/dev/sdc2: UUID="30c4ac3a-5da9-4e68-ba6e-6d9f30c23117" SEC_TYPE="ext2" TYPE="ext3"  <- new drive
Also check how your grub is setup
run grub:
Code:
sudo grub
at the grub> prompt
Code:
grub> find /boot/grub/stage1
Mine returns:
(hd0,0)


This means we are booting from /dev/sda1 (hd0 = a and ,0 means partition 0 which is the 1 in the sda1.)

quit grub with the quit command.

Now we want to copy all the files from the old to the new drive and we want to do this while none of the files are in use.

So we need to boot to a live CD of Ubuntu.
after the live CD of Ubuntu starts open a terminal

pwd
returns "/home/ubuntu/"

make a directory for mounting the new disk
Code:
sudo mkdir newdisk
mount the new disk. mine has a ext3 file system and the new disk is /dev/sdc2 - yours might be different
Code:
sudo mount -t ext3 /dev/sdc2 newdisk
mount the old (existing) disk at the /mnt directory. my old disk is /dev/sda1 - yours might be different.


Code:
sudo mount -t ext3 /dev/sda1 /mnt
Now we can see our old disk at /mnt and our new disk at /home/ubuntu/newdisk

Now we need to copy the files from our old to our new disk. Various posts to this thread offer up various copy commands that can be used

sudo cp -axuv /mnt/* /home/ubuntu/newdisk
or
sudo cp -a /mnt/* /home/ubuntu/newdisk
or
sudo cp -vax /mnt/* /home/ubuntu/newdisk
or
sudo cp -av /mnt/* /home/ubuntu/newdisk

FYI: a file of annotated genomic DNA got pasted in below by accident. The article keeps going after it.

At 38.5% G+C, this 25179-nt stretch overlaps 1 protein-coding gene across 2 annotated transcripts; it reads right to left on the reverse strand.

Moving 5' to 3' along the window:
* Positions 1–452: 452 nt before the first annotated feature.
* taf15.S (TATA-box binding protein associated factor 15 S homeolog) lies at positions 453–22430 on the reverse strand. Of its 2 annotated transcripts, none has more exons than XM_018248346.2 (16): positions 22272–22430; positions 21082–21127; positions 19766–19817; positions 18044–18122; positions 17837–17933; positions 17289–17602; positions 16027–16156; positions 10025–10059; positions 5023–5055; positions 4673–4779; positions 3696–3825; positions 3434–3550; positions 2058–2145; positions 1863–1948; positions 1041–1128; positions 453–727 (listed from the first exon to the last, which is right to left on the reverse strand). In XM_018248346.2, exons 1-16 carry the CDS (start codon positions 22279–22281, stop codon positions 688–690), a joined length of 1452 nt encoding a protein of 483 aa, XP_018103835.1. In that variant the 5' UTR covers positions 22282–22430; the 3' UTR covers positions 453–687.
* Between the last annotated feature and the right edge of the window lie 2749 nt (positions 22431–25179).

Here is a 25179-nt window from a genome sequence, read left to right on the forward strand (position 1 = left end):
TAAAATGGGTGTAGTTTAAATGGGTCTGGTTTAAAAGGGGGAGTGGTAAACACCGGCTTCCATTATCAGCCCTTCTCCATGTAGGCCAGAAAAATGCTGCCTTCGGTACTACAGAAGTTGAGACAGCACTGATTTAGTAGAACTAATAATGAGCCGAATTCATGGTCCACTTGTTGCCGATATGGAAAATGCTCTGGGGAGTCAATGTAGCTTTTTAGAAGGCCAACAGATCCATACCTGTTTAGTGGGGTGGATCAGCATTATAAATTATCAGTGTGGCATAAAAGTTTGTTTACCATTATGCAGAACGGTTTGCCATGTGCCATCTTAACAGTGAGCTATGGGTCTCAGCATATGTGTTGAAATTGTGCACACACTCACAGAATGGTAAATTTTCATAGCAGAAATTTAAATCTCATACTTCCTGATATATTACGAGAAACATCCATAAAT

or
sudo cp -rpf /mnt/* /home/ubuntu/newdisk

you can decide what is the best copy command. I used the first one -axuv
There is not much difference between these commands


one critical thing is the -a switch which makes it do recursive copy of directories, preserving the file mode ownership and timestamps and not following the symbolic links in the source.

I chose the one with x in it because I did not want to copy my /home folder that actually lives on a different file system. But leave the x out if you would like to merge partitions from the source

man page on cp tells me

-v, --verbose explain what is being done

-a = --archive same as -dpR
-d same as --no-dereference –preserve=links
--no-dereference never follow symbolic links in SOURCE
-v, --verbose explain what is being done
-x, stay on this file system
--preserve[=ATTR_LIST]
preserve the specified attributes (default: mode,owner‐
ship,timestamps), if possible additional attributes: context,
links, all
-p same as –preserve=mode,ownership,timestamps
-u, --update copy only when the SOURCE file is newer than the destination
file or when the destination file is missing

-R, -r, --recursive copy directories recursively

-f, --force if an existing destination file cannot be opened, remove it and try again

Various posts mention that you do not want to copy /tmp , /dev
/proc and /sys but create directorys for them. The trouble with creating directories for these by hand is getting the directory permissions correct. So what I did was copy these directories too but then I deleted the files from them on the /home/ubuntu/newdisk
delete files from /home/ubuntu/newdisk/tmp and /home/ubuntu/newdisk/dev

Running nautilus as root can be handy for this:

Code:
gksudo nautilus
I found that /proc and /sys did not have any files


5. Change fstab on the new drive so it mounts the new drive as root


Now we want to modify the /etc/fstab that will be the fstab when our new drive boots up. we want to tell it which
disk to mount as root

Code:
gksudo /home/ubuntu/newdisk/etc/fstab
This fstab file will be copy of your old one. Find the line in it that mounts root (look for the / )
mine is

Code:
UUID=a45017f8-cff6-4bee-8369-f8b288ea0ca9 / ext3    relatime,errors=remount-ro 0       1
which is the UUID of /dev/sda1 identified previously by blkid
Duplicate this line. Comment one of them out and edit the other one pasting in the UUID of the new drive